The landscape of augmented reality marketing is growing by leaps and bounds nearly every month, with Hollywood and the cosmetics industry leading the way.
But increasingly, the alcohol industry is coming up with interesting ways to ply its liquid wares in virtual space, the latest example being the DrinkAR app.
In partnership with Drizly, an app-powered alcohol delivery service, three wine brands now offer the ability to engage their brands via AR by simply scanning the label on the bottle via the DrinkAR app (iOS and Android).
The winery brands, Frontera (Chile), Trivento (Argentina), Casillero del Diablo (Chile), each offer something completely different and surprisingly engaging in AR.
Trivento’s experience drops you into a fully interactive soccer match in an open-air stadium (the open-air being your real-world environment), giving you the ability to use your smartphone to score points between a goal flanked by two bottles of the wine and guarded by a tiny goalie.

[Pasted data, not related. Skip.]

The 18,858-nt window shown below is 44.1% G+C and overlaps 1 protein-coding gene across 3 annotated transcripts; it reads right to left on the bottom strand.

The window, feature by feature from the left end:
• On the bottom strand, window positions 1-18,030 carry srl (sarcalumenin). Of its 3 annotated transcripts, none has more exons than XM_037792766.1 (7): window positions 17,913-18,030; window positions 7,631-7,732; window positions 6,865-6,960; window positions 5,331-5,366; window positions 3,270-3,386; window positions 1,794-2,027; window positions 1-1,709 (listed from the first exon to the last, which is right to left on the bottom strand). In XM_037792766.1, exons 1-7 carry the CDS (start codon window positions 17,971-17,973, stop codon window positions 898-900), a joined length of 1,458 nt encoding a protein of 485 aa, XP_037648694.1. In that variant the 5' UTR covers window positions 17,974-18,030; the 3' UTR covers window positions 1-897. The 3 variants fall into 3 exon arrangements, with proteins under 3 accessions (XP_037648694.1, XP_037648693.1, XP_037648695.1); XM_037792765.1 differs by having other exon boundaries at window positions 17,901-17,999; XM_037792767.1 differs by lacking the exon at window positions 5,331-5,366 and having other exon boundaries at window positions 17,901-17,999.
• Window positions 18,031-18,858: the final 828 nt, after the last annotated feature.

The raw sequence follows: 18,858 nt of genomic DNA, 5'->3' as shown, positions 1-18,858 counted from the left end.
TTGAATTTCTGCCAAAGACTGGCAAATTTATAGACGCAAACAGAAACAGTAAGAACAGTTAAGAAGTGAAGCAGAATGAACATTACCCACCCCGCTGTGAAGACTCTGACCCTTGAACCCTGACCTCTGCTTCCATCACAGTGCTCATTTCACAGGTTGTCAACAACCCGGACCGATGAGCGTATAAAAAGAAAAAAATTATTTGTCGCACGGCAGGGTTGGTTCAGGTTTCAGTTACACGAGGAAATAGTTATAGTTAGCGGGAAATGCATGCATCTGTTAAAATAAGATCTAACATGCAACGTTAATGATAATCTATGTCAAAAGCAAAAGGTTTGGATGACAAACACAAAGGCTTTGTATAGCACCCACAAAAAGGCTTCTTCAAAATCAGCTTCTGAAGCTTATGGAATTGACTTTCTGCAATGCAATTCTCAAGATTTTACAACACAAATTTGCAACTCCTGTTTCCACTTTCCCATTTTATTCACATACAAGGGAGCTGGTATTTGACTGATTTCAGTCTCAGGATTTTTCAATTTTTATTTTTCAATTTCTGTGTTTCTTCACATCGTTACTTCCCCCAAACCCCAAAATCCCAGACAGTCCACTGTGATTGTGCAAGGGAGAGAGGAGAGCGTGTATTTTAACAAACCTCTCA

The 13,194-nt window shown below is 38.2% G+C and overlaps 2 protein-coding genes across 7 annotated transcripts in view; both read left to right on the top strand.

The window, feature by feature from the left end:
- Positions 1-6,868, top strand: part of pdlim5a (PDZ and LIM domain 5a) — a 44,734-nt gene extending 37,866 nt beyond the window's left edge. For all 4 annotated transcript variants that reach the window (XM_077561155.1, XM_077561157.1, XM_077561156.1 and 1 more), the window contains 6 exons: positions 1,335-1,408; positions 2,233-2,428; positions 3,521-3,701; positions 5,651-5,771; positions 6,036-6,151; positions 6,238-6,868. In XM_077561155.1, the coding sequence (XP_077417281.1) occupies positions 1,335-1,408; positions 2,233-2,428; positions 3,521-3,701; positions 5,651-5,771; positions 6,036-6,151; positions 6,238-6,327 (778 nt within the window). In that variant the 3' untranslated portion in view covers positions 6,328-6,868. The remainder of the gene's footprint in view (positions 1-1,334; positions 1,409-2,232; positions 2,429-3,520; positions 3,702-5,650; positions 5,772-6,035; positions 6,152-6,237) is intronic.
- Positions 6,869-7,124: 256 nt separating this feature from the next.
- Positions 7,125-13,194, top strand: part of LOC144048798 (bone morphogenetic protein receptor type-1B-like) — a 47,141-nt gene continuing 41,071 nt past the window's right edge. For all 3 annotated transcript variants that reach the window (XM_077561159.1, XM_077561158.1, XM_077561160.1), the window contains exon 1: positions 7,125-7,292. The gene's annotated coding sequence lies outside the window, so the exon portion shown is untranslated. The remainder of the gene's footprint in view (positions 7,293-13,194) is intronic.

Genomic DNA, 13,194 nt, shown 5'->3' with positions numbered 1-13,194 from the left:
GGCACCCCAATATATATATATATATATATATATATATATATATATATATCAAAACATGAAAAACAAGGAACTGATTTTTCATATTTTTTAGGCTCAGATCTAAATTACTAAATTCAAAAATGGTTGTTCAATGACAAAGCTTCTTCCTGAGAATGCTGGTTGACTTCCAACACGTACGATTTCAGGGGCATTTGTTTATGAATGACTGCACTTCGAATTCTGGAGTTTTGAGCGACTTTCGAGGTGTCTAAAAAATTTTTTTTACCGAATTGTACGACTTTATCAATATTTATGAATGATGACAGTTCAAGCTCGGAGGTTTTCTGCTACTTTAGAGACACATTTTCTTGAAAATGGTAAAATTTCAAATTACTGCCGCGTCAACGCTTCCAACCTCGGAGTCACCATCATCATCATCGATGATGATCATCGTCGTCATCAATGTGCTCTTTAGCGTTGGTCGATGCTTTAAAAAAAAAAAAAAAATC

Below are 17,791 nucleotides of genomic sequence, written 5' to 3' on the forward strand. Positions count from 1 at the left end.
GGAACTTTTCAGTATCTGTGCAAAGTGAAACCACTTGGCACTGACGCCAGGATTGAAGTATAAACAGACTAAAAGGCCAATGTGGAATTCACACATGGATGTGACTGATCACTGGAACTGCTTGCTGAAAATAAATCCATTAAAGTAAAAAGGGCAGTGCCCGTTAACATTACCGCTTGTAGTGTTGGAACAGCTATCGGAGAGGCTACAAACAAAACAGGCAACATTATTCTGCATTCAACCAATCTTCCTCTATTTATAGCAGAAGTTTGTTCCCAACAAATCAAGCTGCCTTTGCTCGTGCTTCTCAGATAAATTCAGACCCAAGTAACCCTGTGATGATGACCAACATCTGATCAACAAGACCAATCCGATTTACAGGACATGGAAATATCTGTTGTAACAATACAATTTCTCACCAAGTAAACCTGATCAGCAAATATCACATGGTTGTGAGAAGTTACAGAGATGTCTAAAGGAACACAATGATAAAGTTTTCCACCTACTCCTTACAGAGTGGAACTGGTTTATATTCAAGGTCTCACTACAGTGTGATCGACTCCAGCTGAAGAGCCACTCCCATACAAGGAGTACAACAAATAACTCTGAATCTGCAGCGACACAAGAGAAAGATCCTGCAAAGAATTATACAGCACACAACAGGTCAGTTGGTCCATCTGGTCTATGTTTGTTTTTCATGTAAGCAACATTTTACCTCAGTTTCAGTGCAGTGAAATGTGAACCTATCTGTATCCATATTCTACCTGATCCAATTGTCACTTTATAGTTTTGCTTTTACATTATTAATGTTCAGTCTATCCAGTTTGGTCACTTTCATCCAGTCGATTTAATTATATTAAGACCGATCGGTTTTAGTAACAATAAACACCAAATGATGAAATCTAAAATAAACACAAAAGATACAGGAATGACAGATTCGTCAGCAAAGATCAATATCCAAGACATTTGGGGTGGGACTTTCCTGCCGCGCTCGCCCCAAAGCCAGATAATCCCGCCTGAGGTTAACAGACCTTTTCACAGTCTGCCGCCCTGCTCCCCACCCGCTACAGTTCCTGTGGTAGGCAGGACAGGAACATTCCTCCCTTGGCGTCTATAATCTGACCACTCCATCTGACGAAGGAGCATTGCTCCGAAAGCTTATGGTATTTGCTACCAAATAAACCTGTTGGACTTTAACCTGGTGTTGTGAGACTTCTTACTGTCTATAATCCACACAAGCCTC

Similarly, the Casillero del Diablo label immerses you in a virtual wine cellar where an old school projector beams the brand’s latest commercial campaign on one of the walls.
But the most useful AR experience comes from Frontera, which, after a quick scan of the label, presents you with a menu of drink recipes. When you click on one of the recipes, which hover in your real-world space, the objects become animated and actually take you through the process of making a specialty drink.
Within each DrinkAR experience, users have the option of ordering the wine via Drizly.
“We are thrilled to team up with these innovative wine brands to make Drizly a part of their industry-leading consumer-facing technology,” said Liz Paquette, director of brand at Drizly, in a statement. “Each brand’s augmented reality experience culminates with the next-level convenience of in-home delivery, letting fans pour a glass of Casillero, Trivento or Frontera wine on demand.”
Overall, the liquor industry has only dabbled with AR, most notably via beer cans and wine labels that present relatively simple interactions. But these South American